Call us directly: 1-888-826-1660 714-285-0014

902 N. Grand, Santa Ana, CA 92701: View Location

Facet Joint Injection

What is a Facet Joint Injection?

A facet joint injection, or facet block, is a non-surgical procedure in which a combination of anesthetic and steroid is delivered directly into a facet joint in the spine that may be causing back or neck pain. The purpose of the anesthetic is to ease the pain; the steroid to relieve inflammation. The effects of the injection may be temporary or permanent, and the procedure also may be used as a diagnostic tool to determine whether the facet joint is the cause of the pain.

What Is A Facet Joint?

Facet JointFacet joints connect the vertebrae, and provide for the stability and flexibility of the spine. There are two facet joints between each pair of vertebrae, one on each side. Facet joints link each vertebra to those directly above and below it, and allow the vertebral bodies to rotate with respect to each other. Cartilage in the joints allows for smooth movement where vertebral bones meet, and each is lined with a thin membrane called the synovium, which produces synovial fluid for lubrication.

If the facet joints and the tissues around them become inflamed and swollen, these irritated structures can compress one or more spinal nerve roots. The result may be localized and/or radiating pain and other symptoms, such as numbness and muscle weakness.

Why Do I Need This Procedure?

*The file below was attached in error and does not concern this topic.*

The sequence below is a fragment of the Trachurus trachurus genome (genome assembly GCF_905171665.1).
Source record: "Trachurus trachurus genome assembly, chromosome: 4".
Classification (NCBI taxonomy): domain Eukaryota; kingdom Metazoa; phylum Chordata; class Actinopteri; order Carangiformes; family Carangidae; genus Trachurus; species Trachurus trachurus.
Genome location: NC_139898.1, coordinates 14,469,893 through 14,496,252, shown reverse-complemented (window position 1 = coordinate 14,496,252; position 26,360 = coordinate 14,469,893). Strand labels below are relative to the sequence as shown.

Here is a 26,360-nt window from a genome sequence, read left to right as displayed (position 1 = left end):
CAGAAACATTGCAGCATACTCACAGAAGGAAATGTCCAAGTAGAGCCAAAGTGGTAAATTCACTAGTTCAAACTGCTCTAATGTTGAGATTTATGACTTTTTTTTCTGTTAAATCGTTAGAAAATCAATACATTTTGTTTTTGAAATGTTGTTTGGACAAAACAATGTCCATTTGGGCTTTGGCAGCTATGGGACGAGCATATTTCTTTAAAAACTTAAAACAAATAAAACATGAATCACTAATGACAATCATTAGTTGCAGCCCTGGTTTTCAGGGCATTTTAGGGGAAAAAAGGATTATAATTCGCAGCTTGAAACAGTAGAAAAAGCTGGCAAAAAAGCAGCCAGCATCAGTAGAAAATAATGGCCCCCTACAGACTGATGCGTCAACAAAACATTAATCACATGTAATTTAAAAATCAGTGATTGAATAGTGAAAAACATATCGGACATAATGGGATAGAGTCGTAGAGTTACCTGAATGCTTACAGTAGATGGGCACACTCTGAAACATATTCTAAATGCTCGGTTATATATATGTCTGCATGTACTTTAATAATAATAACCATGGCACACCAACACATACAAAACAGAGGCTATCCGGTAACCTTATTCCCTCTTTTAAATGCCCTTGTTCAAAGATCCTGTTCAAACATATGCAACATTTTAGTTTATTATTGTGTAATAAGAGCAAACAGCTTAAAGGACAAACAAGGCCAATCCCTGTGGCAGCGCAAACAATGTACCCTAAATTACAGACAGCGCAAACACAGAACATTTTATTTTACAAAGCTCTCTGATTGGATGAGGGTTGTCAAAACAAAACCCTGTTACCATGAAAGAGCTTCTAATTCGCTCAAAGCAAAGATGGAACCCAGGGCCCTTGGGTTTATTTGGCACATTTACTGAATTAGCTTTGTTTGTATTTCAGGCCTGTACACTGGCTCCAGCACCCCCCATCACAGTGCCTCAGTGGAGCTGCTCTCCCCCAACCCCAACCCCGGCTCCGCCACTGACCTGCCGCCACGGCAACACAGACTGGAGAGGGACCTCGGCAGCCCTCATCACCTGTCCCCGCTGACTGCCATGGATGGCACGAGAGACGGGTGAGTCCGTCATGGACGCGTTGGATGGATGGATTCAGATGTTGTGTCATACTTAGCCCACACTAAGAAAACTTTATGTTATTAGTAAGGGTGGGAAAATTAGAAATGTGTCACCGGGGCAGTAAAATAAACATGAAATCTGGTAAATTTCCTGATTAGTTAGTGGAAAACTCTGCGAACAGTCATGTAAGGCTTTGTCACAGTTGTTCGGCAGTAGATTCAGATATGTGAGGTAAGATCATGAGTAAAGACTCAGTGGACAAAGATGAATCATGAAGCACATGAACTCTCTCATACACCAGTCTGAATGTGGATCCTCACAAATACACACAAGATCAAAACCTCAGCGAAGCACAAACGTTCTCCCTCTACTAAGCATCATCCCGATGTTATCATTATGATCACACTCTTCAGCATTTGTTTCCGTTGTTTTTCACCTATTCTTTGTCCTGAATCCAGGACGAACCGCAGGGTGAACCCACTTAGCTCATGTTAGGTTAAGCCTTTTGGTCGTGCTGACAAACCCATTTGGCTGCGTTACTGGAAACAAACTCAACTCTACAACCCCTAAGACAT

There are a variety of spinal conditions that may cause pain and irritation of the facet joints. They include:

  • Facet joint syndrome
  • Spinal stenosis
  • Spondylolysis/spondylolisthesis
  • Disc herniation

A facet injection is typically recommended for patients with radiating pain, and whose symptoms have not responded to other conservative therapies, such as medication, rest, exercise/activity modification, physical therapy or bracing.

How Is A Facet Joint Injection Administered?

During a facet joint injection, the anesthetic/steroid solution is delivered via a very thin needle, Facet Joint Injectionguided by fluoroscopy (a specialized X-ray camera), into the capsule that surrounds the facet joint or in the tissue around the joint capsule. This is different from an epidural spinal injection, in which the injection is placed in the epidural space of the spinal cord, located between the dura (the protective membrane that surrounds the spinal cord and nerves) and the bone of the vertebral canal.

Facet injections are typically performed on an outpatient basis and usually take about 10-15 minutes to complete. Only local anesthesia is required, and most patients are able to walk immediately after the procedure without using a recovery room or hospitalization. You’ll be monitored for a short period of time before you will be released, and you should have a responsible adult on hand to drive you to and from your procedure. You also should arrange to take it easy for at least 24-36 hours after the injection, to allow the anti-inflammatory medicine to take effect.

Are There Any Potential Risks Or Complications?

As with any spinal procedure, there is some risk involved. Potential side effects of a facet injection may include:

  • Pain
  • Infection
  • Bleeding
  • Worsening of symptoms
  • Spinal, epidural block

Adverse effects (usually temporary) related to the cortisone/steroid component of the injection may include:

  • Weight gain
  • Increase in blood sugar
  • Water retention
  • Facial flushing
  • Insomnia

Facet injections should not be performed on those with an active infection or who are on blood thinning medication, or who are pregnant. If you have any major/chronic medical issues (e.g., heart disease, diabetes, autoimmune disorders), please consult with both your primary physician/specialist and the doctor who will be giving you the injection prior to your procedure.

 Follow us on social media: